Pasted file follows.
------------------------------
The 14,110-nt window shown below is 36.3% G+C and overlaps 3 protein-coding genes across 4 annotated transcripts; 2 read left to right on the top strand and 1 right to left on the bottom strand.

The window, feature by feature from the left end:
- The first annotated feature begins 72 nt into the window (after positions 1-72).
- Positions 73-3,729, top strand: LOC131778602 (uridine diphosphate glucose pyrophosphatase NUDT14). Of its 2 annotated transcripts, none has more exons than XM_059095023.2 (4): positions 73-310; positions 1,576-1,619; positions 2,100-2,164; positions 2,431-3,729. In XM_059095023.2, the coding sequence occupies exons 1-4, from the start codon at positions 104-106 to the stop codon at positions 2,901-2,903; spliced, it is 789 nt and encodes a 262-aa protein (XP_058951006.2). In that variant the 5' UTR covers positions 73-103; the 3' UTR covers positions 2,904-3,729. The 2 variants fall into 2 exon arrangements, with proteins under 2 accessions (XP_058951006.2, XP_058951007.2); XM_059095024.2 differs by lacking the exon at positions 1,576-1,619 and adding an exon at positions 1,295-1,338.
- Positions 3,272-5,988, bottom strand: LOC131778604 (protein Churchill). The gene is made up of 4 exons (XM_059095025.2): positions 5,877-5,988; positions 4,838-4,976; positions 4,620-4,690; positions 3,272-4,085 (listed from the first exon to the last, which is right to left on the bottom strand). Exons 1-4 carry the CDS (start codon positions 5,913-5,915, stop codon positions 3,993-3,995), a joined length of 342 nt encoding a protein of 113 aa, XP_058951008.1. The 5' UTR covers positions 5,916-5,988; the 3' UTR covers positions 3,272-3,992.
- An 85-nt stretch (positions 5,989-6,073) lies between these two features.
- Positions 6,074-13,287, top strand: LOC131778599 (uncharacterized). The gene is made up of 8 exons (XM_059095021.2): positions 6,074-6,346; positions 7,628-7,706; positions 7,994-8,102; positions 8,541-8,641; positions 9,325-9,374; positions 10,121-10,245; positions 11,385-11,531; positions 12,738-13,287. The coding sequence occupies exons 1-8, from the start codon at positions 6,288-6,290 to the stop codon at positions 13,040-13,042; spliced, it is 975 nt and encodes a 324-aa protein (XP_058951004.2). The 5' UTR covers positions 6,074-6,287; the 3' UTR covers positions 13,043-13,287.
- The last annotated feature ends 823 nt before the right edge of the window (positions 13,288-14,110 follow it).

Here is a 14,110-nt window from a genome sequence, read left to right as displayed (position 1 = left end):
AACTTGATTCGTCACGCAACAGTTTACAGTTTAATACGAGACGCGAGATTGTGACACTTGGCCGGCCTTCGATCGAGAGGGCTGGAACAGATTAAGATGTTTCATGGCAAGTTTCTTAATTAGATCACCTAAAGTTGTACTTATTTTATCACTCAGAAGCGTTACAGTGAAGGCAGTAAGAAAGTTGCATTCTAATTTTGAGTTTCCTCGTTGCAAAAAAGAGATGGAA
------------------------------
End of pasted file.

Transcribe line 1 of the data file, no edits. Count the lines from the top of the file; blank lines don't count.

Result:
The 14,110-nt window shown below is 36.3% G+C and overlaps 3 protein-coding genes across 4 annotated transcripts; 2 read left to right on the top strand and 1 right to left on the bottom strand.